Foothill   Boulevard   when   the   road   was   completed.   Tew   submitted   a   final   invoice 

matching the Terms of Payment listed in the contract.  Derr did not dispute the amount 

of the invoice. Derr did not immediately pay the invoice, but he argued that payment was 

delayed because he could not access funds, not because he disputed the amount on the 

        22     Alaska N. Dev. v. Alyeska Pipeline Co., 666 P.2d 33, 40 (Alaska 1983) 

(citation omitted). 

        23     Alyeska Pipeline Serv. Co., 645 P.2d at 771 n.1. 

        24     W. Pioneer, Inc. v. Harbor Enters., Inc., 818 P.2d 654, 657 (Alaska 1991). 

                                               -14-                                           6596 

----------------------- Page 15-----------------------

invoices.   The January 2007 letter sent by Derr's attorney claimed payment was not due 

because the project was not completed.           The letter did not challenge the amount of the 

invoice.      The   letter   cited   three   contract   provisions   but   did   not   cite   the   provision 

indicating that the cost would be determinedby the length of Foothills Boulevard. Derr's 

January 2007 complaint did not include a claim for adjustment of the final payment based 

on the length of Foothills Boulevard; neither did his amended complaint. Derr's Initial 

Disclosures   did   not   include   a   calculation   of   overpayment   resulting   from   the   length 

measurement of Foothills Boulevard.            These facts taken together support the superior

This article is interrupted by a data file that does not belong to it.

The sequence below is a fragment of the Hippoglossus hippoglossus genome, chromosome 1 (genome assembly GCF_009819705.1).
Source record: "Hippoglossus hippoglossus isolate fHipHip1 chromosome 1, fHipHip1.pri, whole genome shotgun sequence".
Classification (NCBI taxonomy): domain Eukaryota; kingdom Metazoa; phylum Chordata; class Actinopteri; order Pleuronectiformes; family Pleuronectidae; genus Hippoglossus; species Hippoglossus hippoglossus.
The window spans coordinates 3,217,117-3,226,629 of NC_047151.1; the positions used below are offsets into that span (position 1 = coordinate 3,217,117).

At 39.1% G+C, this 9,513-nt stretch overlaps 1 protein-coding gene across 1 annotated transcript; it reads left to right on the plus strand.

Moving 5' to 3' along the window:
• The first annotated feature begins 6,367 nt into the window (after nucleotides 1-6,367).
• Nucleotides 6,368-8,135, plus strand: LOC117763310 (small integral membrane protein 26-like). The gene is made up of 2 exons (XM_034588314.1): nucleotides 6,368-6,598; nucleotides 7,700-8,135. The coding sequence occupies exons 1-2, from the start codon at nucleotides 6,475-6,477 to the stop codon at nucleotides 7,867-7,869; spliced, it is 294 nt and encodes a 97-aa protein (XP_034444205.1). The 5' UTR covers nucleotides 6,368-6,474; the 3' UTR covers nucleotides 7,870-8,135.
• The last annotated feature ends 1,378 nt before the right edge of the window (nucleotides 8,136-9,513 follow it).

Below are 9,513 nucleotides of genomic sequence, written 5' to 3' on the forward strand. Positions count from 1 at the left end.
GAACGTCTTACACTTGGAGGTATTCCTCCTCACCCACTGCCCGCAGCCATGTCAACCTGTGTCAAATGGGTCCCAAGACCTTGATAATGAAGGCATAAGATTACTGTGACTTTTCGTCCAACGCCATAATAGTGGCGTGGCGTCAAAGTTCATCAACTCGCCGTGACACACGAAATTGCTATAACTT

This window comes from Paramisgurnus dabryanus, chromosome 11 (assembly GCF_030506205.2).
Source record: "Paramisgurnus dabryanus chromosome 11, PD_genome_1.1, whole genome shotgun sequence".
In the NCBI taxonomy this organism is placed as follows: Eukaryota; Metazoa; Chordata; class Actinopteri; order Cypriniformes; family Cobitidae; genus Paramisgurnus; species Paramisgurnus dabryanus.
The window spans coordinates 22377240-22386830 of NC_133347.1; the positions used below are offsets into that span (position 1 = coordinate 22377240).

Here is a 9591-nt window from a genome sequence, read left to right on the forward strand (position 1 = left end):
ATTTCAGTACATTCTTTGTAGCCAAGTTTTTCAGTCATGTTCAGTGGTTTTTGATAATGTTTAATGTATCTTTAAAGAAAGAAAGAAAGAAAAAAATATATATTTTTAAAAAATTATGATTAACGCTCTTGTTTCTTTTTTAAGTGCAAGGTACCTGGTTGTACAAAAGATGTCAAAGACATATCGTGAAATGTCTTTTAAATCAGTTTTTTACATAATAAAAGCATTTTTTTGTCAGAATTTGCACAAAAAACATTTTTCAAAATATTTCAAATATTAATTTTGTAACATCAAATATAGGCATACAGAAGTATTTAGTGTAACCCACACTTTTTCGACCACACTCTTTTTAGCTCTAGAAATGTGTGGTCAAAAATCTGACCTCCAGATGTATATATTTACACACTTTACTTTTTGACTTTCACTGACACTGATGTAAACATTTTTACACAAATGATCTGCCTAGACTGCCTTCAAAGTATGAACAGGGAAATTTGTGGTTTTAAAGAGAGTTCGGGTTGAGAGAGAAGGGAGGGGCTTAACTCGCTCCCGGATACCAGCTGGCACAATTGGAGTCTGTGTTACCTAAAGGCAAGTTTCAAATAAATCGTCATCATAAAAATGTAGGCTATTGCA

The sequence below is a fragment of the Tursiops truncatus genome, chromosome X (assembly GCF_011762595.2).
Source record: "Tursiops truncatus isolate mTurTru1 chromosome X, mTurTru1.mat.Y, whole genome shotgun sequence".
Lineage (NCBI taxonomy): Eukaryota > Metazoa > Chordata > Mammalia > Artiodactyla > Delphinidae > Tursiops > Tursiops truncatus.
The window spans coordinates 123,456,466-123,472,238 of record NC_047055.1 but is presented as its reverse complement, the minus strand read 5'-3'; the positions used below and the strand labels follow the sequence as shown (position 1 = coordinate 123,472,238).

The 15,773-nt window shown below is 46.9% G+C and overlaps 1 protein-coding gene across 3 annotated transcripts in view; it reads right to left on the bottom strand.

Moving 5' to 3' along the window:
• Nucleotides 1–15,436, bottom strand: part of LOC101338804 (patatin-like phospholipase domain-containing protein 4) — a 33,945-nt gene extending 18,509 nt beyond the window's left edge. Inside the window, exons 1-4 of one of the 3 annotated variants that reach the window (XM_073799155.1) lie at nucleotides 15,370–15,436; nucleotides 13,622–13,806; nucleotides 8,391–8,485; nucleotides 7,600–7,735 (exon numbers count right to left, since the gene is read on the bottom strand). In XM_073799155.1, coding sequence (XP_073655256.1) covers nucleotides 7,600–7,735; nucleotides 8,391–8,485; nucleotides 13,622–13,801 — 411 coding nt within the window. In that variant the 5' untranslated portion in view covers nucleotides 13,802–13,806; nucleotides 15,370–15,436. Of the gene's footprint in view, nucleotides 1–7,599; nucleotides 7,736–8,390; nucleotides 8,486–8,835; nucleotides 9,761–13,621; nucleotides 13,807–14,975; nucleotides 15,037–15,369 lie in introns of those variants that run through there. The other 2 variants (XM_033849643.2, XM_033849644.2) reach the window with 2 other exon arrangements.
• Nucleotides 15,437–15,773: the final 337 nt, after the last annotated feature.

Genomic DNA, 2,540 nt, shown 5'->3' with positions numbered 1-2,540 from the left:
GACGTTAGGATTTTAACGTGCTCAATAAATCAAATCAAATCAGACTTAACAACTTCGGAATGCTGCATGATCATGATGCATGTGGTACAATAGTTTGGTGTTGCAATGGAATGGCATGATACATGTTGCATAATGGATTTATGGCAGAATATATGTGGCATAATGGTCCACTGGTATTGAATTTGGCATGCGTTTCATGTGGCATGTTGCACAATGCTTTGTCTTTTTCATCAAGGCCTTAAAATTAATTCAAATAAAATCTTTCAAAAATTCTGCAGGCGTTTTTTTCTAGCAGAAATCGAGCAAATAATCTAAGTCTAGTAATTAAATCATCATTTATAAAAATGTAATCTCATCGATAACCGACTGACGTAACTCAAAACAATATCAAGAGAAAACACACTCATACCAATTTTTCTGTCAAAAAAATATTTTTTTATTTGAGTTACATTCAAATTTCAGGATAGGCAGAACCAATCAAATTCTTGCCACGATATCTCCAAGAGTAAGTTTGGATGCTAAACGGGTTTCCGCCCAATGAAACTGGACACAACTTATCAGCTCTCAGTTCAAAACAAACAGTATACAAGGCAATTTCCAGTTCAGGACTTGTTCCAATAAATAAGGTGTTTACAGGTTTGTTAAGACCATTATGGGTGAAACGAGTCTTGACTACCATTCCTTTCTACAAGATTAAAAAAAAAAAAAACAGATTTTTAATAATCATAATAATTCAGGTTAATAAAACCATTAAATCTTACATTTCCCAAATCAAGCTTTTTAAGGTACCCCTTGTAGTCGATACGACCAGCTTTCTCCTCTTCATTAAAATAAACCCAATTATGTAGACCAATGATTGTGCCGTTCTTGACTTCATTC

court's conclusion that the contract ambiguity could be properly resolved in favor of a 

fixed price contract as written in the Terms of Payment portion of the contract.                   The 

superior court's conclusion was not clearly erroneous. 

        E.	     The Superior Court Did Not Err In Finding That Derr Assented To 
                Building A T-Intersection Rather Than A Cul-De-Sac. 

                The superior court found that the parties agreed to abandon the planned 

cul-de-sac and replace it with a T-intersection.  Derr argues that the "weight of the trial 

evidence shows that Derr never manifested assent" to the construction of a T-intersection 

rather than a cul-de-sac.      We recognize that assent to a contract term "may be imputed 
based on the reasonable meaning of a party's words and acts."25 

                Significant evidence existsto support the superior court's determination that 

Derr assented to construct a T-intersection rather than a cul-de-sac.                  At the start of 

construction on the cul-de-sac it became apparent that the cul-de-sac was improperly 

placed and would both result in a waste of material and reduce the size of connecting